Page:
Adverse in-hospital outcomes in hierarchical format (only the most severe complication is reported in each patient) for both groups are listed in Table 3. The number of major complications (death and major ipsilateral stroke) was greater in the surgical group than in the stent group, but the difference was not statistically significant (2.9% versus 0%; P=0.12). While the percentage of minor complications was the same in the 2 groups (6.6%), they differed in type. Total adverse outcomes for the 2 groups were similar (9.6% versus 6.6%; P=0.4).
Nonhierarchical adverse hospital outcomes (multiple complications counted in a single patient) were also assessed. Although not compared statistically, a count of total in-hospital adverse events was greater in the surgical group than in the stent group (17.6% versus 5.9%) and included respiratory failure, pulmonary edema, reoperation, and infection not seen with stenting. When death and stroke are excluded, medical complications occurred more frequently in the surgical group (11.8% versus 2.9%).
Table 4 details each procedural minor stroke in the stent group; there were no neurological events after the procedure.
Costs and Resource Utilization for Endarterectomy and Stent Groups
The direct variable costs and resource utilization for both groups are listed in Table 5. The median lengths of stay for the stent and surgery groups were 1 and 2 days (P<0.0001), respectively, regardless of the level of patient acuity (ie, elective, urgent, or emergent). Patients in the carotid stent group spent significantly less time in the hospital (mean, 1.4 versus 3.0 days; P<0.0001) and incurred significantly less direct costs (mean, $3417 versus $5407; P<0.0001) compared with patients in the endarterectomy group. Procedural costs in both groups were similar, but the overall nonprocedural costs were significantly greater in the surgery group ($2867 versus $555; P<0.0001), reflecting significantly more intensive care nursing, pharmacy, radiology, respiratory therapy, and central supply costs. In addition, both mean intensive care unit length of stay (0.21 versus 0.67 days; P<0.0001) and mean total catheterization laboratory time were significantly less for the stent group than mean operating room time for the endarterectomy group (53 versus 179 minutes; P<0.0001). The mean total direct costs plotted against the mean length of stay for each procedure is displayed in Figure 2.
Posthospital Clinical and Doppler Ultrasound Data for the Stent Group
The postprocedural clinical and ultrasound data for the 136 carotid stent procedures are shown in Table 6. At 30 days there were 2 deaths (1.6%), neither neurological nor related to procedure, and 1 minor ipsilateral stroke due to cerebral hemorrhage 2 days after the procedure, presenting as a headache and seizure with minimal neurological deficit. Only 1 additional ipsilateral stroke (minor) occurred in the 6- to 12-month interval, resulting in a total postprocedural ipsilateral stroke rate of 0.8% at 12 months and 1.3% at 24 months, and there were no major strokes in the stent group at any time during the entire 2-year period of analysis.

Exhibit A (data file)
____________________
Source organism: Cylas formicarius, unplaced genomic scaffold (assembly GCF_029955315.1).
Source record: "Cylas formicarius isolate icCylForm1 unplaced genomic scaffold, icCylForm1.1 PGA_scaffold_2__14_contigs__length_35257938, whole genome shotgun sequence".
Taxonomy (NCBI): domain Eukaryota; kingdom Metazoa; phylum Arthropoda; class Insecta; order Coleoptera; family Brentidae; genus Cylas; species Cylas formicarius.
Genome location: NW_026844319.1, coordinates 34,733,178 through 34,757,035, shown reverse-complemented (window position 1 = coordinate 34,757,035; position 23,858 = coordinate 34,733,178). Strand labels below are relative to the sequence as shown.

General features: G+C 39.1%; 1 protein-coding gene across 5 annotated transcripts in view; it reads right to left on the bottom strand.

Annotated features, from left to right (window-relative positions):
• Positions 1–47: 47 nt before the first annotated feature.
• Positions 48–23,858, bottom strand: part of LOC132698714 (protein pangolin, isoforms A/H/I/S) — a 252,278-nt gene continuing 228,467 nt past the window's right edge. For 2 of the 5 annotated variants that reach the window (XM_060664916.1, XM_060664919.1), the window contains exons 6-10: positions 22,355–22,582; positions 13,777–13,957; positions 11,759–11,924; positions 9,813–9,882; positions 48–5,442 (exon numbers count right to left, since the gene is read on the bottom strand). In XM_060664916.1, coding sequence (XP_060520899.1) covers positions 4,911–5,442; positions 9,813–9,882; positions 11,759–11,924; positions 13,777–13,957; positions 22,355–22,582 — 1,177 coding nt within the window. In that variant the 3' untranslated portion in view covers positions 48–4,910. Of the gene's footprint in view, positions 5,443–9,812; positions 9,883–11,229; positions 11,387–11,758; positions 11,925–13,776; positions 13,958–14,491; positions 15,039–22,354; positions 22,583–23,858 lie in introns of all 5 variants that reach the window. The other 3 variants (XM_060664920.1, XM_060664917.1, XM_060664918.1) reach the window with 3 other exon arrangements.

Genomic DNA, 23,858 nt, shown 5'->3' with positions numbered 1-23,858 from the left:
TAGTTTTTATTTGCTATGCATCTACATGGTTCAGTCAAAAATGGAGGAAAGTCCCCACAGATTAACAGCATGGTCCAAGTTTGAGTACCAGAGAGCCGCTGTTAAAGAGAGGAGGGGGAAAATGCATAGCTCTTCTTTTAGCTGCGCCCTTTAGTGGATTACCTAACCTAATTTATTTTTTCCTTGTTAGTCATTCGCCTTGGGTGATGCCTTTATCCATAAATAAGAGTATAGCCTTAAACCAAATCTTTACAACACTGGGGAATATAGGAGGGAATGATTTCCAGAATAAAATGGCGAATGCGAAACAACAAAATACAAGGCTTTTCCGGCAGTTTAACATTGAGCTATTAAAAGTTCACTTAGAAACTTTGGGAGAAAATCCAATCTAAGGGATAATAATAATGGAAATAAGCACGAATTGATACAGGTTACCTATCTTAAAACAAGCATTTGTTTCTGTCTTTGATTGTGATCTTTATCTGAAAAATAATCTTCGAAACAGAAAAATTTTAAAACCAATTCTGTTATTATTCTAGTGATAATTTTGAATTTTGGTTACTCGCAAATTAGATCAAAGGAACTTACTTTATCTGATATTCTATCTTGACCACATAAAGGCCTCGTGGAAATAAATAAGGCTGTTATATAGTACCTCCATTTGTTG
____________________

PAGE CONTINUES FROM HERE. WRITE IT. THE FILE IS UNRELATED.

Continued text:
Doppler results were divided into quartiles according to systolic velocity; they generally overestimate angiographic stenosis severity in all quartiles when compared with nonstented patients. At 6 months, Doppler velocities suggested significant restenosis (peak systolic velocity ≥2.5 m/s) in 8 treated arteries; subsequent angiography in these 8 demonstrated restenosis (>50% diameter) in only 4 (3.1%), and in those cases peak systolic velocity was ≥3.4 m/s. Three of these patients had a repeated percutaneous intervention, and 1 patient had endarterectomy with stent explantation; there were no clinical events arising from these secondary procedures. Between the 6- and 12-month evaluations, 2 additional stents had progression of neointimal hyperplasia on Doppler ultrasound evaluation. One patient presented with the aforementioned ipsilateral minor stroke and had a successful repeated procedure, and the other patient was asymptomatic. The remaining stents continued patent without progression of neointimal hyperplasia to 24 months.
The Carotid Revascularization Endarterectomy Versus Stent Trial (CREST), an NIH study to evaluate carotid stenting, began in late 2000. However, with an anticipated enrollment of 2500 patients and follow-up ranging to 4 years, it will be several years before randomized data are available to guide therapy selection in extracranial carotid disease. Our study provides insight into the relationship between these 2 treatments not otherwise currently available.
We found no significant difference in clinical outcomes between carotid endarterectomy and carotid stenting but significantly less cost and resource utilization in the stent group. Although not randomized, the 2 groups were well matched except for the greater number of symptomatic patients in the surgical group and of NASCET-excluded patients in the stent group. These differences reflect current referral patterns for investigational stenting, which typically attracts more high-risk patients on an elective basis.22 Hence, the equivalent clinical outcomes with stenting in this study were achieved in a higher-risk cohort with an excess of comorbidities compared with surgical patients.